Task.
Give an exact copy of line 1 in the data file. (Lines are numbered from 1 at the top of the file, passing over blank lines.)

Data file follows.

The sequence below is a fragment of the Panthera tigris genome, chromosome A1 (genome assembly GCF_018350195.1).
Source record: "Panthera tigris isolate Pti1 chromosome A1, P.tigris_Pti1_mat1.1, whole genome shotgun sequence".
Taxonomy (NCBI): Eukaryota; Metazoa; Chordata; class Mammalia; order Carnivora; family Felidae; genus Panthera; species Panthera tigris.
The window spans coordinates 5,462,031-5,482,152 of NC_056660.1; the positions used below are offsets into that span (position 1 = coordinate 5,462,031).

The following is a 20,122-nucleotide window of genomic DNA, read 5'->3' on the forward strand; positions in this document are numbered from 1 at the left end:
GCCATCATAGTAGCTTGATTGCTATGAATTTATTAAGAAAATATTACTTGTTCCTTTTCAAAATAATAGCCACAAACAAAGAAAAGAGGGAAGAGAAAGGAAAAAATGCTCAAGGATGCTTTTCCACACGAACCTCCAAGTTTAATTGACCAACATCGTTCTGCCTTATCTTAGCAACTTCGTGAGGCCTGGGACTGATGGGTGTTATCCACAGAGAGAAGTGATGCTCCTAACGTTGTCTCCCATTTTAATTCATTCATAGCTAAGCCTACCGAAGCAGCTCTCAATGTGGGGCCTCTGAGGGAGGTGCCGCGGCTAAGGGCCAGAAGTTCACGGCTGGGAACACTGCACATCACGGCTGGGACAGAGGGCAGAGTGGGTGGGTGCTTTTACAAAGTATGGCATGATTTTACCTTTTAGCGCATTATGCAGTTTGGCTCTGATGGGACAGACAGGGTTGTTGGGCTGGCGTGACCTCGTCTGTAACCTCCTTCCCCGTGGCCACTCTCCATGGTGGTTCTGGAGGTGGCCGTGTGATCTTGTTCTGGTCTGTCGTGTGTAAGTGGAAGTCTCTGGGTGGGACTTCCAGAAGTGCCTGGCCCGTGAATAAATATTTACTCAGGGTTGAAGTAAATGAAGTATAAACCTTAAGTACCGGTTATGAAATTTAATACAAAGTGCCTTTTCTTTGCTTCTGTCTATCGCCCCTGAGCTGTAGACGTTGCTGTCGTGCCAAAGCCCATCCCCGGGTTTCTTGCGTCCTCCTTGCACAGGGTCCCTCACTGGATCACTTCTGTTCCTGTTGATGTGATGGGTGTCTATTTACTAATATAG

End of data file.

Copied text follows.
The sequence below is a fragment of the Panthera tigris genome, chromosome A1 (genome assembly GCF_018350195.1).